A typical procedure in astrophotography involves mounting a camera on a stable platform like a tripod so it doesn’t move during exposures. Some people have motorized platforms that allow the camera to move and track the subject for long exposures of several minutes. I was curious how an image would look for a camera mounted on strings that allowed it to swing forward-backward and left-right at the same time during an exposure. Years ago, this image appeared in a magazine. I kept it and thought of trying it someday.Continue reading
Jupiter rose over the tree across the street a few minutes after 9 pm. With camera on a tripod and on full zoom, the intervalometer was set for 1 minute intervals of 10 exposures. The camera was set to ISO 800 and ¼ second. I hoped for just enough exposure to barely reveal the moons and not overexpose Jupiter too much. Europa was barely visible left of Jupiter. Ganymede and Callisto farther to the right. Smoke haze from western state forest fires dimmed the sky. After the exposures, Pixelmator Pro was used to layer them in this image.
I was inspired by a recent post in the blog Cosmic Focus by fellow amateur astronomy Ggreybeard in Australia. He put his DSLR camera on a tripod facing north and attached an intervalometer. The result was a series of 100 images each 45 sec long stitched together showing the star trails across the northern sky. I encourage you to go visit his blog to see the beautiful image.
I noticed Ursa Major and Minor, the Big and Little Dippers to most people, in the northwest sky in recent summer evenings when I was out with my telescope or binoculars. That post by Ggreybeard made me want to try the same thing. I decided to try to get the star trails using two different camera setups.
My iPad has the app NightCap Camera on it. It can capture many varied low-light scenes including one called Light Trails. I set the iPad on a stable base and started the exposure. It lasted for 1 h 7 m 46 s. Some scattered clouds glided in that were lit up by ground lighting. Airplanes flew over in various directions with blinking lights. The resulting image showed it all. I added some yellow lines highlighting Ursa Major and Ursa Minor as well as Polaris the North Star. It was a messy yet interesting image.Continue reading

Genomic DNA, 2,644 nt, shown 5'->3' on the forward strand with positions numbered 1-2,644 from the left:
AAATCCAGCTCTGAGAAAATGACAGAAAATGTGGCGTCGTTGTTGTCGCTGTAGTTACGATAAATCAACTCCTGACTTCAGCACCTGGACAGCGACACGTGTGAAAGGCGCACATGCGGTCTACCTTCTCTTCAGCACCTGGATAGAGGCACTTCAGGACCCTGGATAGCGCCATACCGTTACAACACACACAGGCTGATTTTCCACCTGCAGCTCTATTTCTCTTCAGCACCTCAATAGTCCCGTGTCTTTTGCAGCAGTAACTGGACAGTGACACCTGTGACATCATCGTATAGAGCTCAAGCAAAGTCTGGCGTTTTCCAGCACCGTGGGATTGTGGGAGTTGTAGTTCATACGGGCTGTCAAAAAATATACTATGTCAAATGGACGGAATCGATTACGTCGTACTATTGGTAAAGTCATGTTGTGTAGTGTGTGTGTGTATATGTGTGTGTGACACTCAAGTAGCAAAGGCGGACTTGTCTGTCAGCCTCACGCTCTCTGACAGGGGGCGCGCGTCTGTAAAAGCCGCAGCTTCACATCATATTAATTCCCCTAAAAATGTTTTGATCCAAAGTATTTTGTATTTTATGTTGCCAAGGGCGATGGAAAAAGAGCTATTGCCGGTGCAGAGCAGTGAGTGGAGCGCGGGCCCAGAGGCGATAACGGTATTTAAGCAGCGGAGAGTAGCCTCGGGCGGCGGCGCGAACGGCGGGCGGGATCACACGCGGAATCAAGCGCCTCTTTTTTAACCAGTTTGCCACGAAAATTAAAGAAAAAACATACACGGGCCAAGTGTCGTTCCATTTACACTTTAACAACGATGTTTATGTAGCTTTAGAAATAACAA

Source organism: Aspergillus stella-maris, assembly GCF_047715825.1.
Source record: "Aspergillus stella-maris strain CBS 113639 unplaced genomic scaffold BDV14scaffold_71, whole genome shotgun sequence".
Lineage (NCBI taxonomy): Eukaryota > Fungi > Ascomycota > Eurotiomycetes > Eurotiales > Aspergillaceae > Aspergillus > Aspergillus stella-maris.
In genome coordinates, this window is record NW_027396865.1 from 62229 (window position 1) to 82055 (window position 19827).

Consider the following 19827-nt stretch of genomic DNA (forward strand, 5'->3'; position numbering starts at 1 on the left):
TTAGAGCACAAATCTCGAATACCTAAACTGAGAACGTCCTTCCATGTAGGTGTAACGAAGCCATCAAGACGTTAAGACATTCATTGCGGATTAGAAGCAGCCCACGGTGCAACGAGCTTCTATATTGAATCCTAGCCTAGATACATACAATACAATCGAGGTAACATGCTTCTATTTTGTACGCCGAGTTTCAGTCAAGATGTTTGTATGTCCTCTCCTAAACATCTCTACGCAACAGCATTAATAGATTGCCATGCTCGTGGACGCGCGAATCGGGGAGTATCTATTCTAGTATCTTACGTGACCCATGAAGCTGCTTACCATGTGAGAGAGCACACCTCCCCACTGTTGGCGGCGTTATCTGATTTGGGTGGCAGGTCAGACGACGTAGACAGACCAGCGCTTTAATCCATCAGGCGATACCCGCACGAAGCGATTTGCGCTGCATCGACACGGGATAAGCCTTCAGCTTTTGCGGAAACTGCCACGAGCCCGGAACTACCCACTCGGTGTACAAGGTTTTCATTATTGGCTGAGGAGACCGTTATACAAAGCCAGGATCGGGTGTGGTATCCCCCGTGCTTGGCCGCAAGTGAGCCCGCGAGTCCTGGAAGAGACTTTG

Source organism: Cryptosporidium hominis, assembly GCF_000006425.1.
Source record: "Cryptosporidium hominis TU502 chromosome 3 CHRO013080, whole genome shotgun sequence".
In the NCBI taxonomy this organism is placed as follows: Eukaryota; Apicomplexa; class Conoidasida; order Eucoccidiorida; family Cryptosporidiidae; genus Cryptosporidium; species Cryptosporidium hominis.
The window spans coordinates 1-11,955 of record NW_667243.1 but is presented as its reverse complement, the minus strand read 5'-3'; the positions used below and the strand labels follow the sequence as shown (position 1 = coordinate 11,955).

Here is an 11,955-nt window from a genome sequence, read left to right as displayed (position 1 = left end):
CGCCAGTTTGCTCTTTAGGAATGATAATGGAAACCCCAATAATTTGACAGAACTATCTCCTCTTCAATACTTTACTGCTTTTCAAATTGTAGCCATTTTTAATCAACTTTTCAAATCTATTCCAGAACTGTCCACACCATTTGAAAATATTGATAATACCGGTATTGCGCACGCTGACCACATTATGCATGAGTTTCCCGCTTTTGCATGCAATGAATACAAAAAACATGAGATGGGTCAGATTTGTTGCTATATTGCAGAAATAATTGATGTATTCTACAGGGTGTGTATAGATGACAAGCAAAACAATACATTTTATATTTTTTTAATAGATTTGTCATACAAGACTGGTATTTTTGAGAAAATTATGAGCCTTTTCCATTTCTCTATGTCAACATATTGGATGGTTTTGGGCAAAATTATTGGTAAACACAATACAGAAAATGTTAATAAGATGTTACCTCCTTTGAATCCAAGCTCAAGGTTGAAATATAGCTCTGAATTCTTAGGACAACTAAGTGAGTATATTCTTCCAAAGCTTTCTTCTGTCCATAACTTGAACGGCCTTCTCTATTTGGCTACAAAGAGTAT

The James Webb Space Telescope provided the most detailed look to date of the Cartwheel Galaxy with the image release on 2 Aug 2022. The galaxy was first observed by the U.K. Schmidt telescope and then by the Anglo-Australian Telescope. It lies about 500 mega lt-yrs from us in the constellation of Sculptor. A much larger and high resolution image is available for you at this link. When there, scroll down and look for Download Options. I will use the detailed image to point out some highlights farther down in this post.Continue reading
I enjoy making color composites from three grayscale images using the technique in this post. The colors assigned are not necessarily what the human eye would see, but are used to bring out details in structure and composition. Gallery of previous Astro-Images.
This spiral galaxy is located in the constellation Virgo about 65 million light years away. Seen nearly edge-on, the bright core and the surrounding dust clouds are visible. The blue areas are artifacts of the original Hubble images used to make this composite.
Astronomers can observe the wavelengths of light from the galaxy to the left and right of the core. Rotation of the galaxy causes Doppler Shift of the wavelengths. The part of the galaxy moving away causes the wavelengths to be longer than normal. The part moving toward us causes the wavelengths to be shorter. The amount of shift in wavelengths indicates speed of rotation. A very massive central core of a galaxy results in fast rotation speeds.
Measurements of this galaxy allow astronomers to conclude a Black Hole resides in the core with a mass about 300,000 times the mass of our Sun. The galaxy was originally discovered by William Herschel in 1786.